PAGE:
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Neurogenetics. 2016 Oct;17(4):233-244. Epub 2016 Sep 17.

A customized high-resolution array-comparative genomic hybridization to explore copy number variations in Parkinson's disease.

Author information

1
Institute of Neurological Sciences, National Research Council, Catania, Italy.
2
Department of Biomedical and Biotechnological Sciences, Section of Human Anatomy and Histology, University of Catania, Catania, Italy.
3
Department of Neurosciences, Reproductive and Odontostomatological Sciences, Federico II University, Naples, Italy.
4
Institute of Neurological Sciences, National Research Council, Mangone (CS), Italy.
5
Institute of Neurological Sciences, National Research Council, Catania, Italy. sebastiano.cavallaro@cnr.it.
6
Institute of Neurological Sciences, National Research Council, Mangone (CS), Italy. sebastiano.cavallaro@cnr.it.

Abstract

Parkinson's disease (PD), the second most common progressive neurodegenerative disorder, was long believed to be a non-genetic sporadic syndrome. Today, only a small percentage of PD cases with genetic inheritance patterns are known, often complicated by reduced penetrance and variable expressivity. The few well-characterized Mendelian genes, together with a number of risk factors, contribute to the major sporadic forms of the disease, thus delineating an intricate genetic profile at the basis of this debilitating and incurable condition. Along with single nucleotide changes, gene-dosage abnormalities and copy number variations (CNVs) have emerged as significant disease-causing mutations in PD. However, due to their size variability and to the quantitative nature of the assay, CNV genotyping is particularly challenging. For this reason, innovative high-throughput platforms and bioinformatics algorithms are increasingly replacing classical CNV detection methods. Here, we report the design strategy, development, validation and implementation of NeuroArray, a customized exon-centric high-resolution array-based comparative genomic hybridization (aCGH) tailored to detect single/multi-exon deletions and duplications in a large panel of PD-related genes. This targeted design allows for a focused evaluation of structural imbalances in clinically relevant PD genes, combining exon-level resolution with genome-wide coverage. The NeuroArray platform may offer new insights in elucidating inherited potential or de novo structural alterations in PD patients and investigating new candidate genes.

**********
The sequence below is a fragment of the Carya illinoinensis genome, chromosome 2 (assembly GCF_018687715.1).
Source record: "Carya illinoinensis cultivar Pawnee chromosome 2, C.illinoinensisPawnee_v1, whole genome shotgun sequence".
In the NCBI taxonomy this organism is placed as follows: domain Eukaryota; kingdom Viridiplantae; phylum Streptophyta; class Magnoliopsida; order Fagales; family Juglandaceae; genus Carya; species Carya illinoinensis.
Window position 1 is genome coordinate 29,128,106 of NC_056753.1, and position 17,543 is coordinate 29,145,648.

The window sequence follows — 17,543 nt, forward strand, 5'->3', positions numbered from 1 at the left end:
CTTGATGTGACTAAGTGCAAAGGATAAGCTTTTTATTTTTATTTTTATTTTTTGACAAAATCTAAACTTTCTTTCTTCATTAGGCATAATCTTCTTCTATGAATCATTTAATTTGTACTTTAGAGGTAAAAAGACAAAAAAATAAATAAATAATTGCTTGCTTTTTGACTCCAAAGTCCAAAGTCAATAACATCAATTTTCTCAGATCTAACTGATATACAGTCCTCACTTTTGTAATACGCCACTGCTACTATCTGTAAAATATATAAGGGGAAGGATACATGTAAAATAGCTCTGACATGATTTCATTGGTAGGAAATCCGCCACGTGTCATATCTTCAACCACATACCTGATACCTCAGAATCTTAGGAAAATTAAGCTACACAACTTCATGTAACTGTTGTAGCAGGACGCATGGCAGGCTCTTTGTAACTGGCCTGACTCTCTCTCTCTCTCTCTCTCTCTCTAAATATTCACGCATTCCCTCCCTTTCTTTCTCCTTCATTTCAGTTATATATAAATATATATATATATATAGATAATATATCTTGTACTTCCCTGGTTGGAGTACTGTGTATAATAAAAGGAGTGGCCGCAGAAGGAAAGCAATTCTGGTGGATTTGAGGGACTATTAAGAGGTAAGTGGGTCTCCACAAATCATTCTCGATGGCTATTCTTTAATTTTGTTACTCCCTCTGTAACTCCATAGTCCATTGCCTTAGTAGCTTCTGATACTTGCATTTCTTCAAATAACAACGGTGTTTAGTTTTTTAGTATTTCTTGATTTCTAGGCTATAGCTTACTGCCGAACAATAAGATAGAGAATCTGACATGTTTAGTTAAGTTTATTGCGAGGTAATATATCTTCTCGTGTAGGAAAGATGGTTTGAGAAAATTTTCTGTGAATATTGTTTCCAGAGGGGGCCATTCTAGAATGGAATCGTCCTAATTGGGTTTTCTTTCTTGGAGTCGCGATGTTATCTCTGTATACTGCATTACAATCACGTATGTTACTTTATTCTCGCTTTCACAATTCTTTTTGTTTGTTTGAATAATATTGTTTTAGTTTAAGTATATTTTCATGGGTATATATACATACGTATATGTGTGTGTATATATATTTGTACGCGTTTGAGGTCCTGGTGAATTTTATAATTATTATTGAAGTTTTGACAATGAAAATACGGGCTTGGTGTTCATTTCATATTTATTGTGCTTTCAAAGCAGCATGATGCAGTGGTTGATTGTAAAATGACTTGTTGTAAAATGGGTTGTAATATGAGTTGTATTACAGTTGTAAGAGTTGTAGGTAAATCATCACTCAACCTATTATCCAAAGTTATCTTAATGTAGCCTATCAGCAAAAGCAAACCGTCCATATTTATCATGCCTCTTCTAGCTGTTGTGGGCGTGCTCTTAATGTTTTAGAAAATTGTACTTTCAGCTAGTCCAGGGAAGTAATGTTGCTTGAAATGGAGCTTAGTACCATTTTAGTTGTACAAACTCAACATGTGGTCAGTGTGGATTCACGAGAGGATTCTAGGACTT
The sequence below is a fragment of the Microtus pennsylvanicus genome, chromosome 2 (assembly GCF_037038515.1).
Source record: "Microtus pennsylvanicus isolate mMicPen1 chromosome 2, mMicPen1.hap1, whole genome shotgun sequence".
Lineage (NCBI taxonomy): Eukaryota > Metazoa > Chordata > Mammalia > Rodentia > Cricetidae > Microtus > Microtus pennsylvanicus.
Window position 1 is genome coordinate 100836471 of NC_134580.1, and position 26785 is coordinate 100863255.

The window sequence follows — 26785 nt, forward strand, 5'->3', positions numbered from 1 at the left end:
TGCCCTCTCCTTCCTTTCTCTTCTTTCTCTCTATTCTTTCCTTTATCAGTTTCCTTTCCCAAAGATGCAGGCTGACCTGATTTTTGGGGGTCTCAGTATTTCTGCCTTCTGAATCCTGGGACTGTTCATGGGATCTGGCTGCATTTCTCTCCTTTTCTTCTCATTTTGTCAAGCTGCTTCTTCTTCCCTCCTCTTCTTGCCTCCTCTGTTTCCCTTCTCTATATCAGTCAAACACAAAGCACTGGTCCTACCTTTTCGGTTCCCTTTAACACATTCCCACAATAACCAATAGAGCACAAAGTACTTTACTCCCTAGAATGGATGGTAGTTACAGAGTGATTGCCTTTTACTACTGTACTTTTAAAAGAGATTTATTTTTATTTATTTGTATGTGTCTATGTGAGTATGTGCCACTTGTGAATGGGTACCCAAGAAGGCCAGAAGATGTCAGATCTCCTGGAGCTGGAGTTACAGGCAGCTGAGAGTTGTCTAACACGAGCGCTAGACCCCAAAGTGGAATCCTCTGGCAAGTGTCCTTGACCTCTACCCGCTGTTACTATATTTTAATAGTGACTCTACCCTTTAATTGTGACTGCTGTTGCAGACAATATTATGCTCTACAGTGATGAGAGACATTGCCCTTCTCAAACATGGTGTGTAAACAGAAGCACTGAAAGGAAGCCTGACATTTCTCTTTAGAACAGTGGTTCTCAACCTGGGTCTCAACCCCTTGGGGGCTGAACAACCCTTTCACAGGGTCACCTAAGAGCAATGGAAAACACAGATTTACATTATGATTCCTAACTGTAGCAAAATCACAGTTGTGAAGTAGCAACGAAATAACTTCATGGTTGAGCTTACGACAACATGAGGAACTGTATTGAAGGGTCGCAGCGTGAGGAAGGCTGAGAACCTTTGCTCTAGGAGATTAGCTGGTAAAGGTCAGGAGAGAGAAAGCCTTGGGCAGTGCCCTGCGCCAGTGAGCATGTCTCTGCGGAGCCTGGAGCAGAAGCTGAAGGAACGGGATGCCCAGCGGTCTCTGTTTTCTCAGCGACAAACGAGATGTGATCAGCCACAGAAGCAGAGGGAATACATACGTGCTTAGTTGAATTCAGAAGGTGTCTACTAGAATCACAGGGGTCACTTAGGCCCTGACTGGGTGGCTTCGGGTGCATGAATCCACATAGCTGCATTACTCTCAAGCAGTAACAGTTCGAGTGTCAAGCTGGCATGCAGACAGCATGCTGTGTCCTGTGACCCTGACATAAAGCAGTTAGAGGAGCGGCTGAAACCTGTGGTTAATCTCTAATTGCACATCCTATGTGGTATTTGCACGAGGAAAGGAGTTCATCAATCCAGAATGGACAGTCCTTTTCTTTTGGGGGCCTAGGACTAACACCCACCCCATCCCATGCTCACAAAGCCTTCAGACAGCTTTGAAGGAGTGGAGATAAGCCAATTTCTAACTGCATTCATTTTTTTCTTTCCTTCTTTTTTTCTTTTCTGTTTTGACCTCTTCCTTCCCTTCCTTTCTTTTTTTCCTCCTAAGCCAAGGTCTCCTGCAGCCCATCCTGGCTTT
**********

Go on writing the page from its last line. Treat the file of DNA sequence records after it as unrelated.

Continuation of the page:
KEYWORDS:

CNVs; Genes; Neurological disorders; Parkinson’s disease; aCGH

PMID:
27637465
PMCID:
PMC5566182
DOI:
10.1007/s10048-016-0494-0
[Indexed for MEDLINE]
Free PMC Article

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